In the Wellard case, there were reports of between two and seven sheep out of 21,000 showing signs of scabby mouth.

"We see there was no reason - legal or otherwise - for Bahrain to have rejected that shipment on the grounds of scabby mouth," Mr Meerwald said.

He said Australian Department of Foreign Affairs and Trade and Department of Agriculture, Fisheries and Forestry (DAFF) officials were notified by Wellard of the unfolding events.

These government agencies started discussions with Bahraini authorities, in accordance with agreed livestock health protocols and the MOU on live exports between the two countries.

During the time of these discussions and negotiations with local and independent health officials, the Ocean Drover was ordered to leave the port in Bahrain by the local harbour master and this occurred at midnight on August 22.

Bahrain did not formally reject the shipment on health grounds.

But the incident began to receive considerable media attention in Bahrain and Wellard said other consignments of chilled Australian and Pakistan meat were rejected.

An Emanuel Export shipment that was sailing from Australia about two days behind the Ocean Drover decided to divert from Bahrain and unloaded its cargo in Kuwait.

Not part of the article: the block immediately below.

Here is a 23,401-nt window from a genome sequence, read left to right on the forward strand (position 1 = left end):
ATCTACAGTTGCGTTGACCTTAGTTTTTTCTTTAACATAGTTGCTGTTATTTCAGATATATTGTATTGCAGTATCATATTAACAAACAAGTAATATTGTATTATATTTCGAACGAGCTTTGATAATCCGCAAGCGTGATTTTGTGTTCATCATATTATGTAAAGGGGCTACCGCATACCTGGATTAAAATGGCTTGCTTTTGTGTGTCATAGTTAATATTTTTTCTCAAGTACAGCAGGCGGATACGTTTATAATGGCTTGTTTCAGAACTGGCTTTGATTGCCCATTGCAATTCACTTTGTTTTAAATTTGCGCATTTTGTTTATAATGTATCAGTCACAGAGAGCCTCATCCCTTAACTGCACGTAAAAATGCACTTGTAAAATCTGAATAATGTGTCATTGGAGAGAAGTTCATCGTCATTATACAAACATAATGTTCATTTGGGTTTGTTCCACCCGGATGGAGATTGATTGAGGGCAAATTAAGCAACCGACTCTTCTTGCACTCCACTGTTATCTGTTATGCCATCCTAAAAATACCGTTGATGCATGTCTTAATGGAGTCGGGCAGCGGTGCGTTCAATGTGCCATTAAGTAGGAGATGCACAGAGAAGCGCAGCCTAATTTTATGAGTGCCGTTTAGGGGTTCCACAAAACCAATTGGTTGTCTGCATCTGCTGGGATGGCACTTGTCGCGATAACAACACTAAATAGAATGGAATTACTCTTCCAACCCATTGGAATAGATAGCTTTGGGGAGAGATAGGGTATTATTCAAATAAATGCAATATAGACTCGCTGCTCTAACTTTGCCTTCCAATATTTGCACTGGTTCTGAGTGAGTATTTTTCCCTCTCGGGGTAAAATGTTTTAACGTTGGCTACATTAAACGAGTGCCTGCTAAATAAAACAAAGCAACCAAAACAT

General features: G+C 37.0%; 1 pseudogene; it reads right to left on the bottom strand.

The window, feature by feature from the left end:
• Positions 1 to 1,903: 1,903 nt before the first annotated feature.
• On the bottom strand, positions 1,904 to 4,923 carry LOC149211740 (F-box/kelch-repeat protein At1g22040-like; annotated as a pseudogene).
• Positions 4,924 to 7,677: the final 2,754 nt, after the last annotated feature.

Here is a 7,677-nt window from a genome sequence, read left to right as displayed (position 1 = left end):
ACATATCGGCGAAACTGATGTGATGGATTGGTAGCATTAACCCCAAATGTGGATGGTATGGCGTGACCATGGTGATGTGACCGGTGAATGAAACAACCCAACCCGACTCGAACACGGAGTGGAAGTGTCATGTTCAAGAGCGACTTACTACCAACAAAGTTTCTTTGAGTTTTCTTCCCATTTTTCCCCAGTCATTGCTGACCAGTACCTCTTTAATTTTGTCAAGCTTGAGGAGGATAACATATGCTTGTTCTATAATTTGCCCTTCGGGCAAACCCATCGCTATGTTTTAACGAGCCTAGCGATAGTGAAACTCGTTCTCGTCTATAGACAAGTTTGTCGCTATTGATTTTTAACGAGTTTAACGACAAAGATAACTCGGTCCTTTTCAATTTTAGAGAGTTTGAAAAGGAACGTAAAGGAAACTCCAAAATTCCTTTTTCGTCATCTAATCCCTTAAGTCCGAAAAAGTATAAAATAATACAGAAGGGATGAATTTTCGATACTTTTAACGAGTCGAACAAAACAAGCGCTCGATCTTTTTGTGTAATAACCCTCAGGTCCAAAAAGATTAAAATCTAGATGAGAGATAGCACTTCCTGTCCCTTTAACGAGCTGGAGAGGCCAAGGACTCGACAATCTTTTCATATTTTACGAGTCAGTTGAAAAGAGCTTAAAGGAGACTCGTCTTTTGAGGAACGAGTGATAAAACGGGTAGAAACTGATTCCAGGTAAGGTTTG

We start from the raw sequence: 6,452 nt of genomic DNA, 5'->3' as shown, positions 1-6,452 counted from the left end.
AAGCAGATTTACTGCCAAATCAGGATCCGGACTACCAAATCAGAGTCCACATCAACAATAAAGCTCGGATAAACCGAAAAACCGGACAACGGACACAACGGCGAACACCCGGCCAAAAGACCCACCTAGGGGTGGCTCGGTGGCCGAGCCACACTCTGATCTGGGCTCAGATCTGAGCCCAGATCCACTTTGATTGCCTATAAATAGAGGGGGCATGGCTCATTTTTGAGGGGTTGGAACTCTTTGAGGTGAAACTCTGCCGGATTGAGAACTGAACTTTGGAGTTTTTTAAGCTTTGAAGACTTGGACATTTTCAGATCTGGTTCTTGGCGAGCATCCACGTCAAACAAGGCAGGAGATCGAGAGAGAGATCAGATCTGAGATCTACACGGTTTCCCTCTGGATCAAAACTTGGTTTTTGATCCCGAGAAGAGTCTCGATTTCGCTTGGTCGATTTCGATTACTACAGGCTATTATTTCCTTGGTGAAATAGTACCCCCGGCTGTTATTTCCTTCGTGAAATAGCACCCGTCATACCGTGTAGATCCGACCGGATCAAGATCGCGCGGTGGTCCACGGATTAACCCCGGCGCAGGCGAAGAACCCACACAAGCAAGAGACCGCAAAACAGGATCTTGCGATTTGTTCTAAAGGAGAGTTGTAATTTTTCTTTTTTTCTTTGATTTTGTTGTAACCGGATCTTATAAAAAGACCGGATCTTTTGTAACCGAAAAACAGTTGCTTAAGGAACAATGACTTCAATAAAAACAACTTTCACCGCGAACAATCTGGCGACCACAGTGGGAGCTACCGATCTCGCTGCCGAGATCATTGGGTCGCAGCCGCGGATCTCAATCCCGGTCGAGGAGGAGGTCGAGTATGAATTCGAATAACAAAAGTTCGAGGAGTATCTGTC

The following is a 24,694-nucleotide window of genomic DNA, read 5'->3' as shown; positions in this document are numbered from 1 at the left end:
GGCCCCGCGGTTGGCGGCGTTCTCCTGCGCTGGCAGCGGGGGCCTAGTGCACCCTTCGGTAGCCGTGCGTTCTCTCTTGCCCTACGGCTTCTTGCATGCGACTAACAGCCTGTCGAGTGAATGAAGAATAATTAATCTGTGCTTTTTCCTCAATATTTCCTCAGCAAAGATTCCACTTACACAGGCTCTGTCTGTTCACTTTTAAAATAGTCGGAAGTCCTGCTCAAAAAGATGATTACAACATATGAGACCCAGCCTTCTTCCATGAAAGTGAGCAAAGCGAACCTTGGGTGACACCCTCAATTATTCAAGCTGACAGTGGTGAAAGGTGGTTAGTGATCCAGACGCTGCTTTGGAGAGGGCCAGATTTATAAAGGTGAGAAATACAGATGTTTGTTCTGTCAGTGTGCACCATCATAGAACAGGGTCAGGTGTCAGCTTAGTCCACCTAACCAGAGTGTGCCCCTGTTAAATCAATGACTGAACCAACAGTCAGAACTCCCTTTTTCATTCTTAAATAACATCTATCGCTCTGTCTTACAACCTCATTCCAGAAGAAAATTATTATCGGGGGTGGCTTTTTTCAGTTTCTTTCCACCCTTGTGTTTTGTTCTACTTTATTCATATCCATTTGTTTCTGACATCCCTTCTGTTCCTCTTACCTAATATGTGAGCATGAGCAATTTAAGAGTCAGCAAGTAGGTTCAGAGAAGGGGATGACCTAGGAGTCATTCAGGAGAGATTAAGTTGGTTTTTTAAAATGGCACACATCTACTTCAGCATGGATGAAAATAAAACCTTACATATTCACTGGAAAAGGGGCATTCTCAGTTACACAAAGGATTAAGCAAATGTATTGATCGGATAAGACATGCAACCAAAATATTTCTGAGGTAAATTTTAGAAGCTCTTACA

Mr Meerwald said through this period, its Bahraini importer - who had paid for the Wellard sheep consignment - was confident it could solve the problems at the port.

He said when it became apparent this could not be achieved, Wellard considered the option of euthanising the sheep at sea to guarantee animal welfare.

But this was dismissed, along with continuing negotiations with the Bahrain Government, in favour of proceeding to the company's contingency market - which was nominated through the export permit process - in Pakistan.

Mr Meerwald said Wellard was confident the sheep were healthy and this had been confirmed by independent tests in Bahrain.

He said Pakistani importer PK Livestock had an World Organisation for Animal Health-compliant abattoir built to Australian standards ready to take the sheep.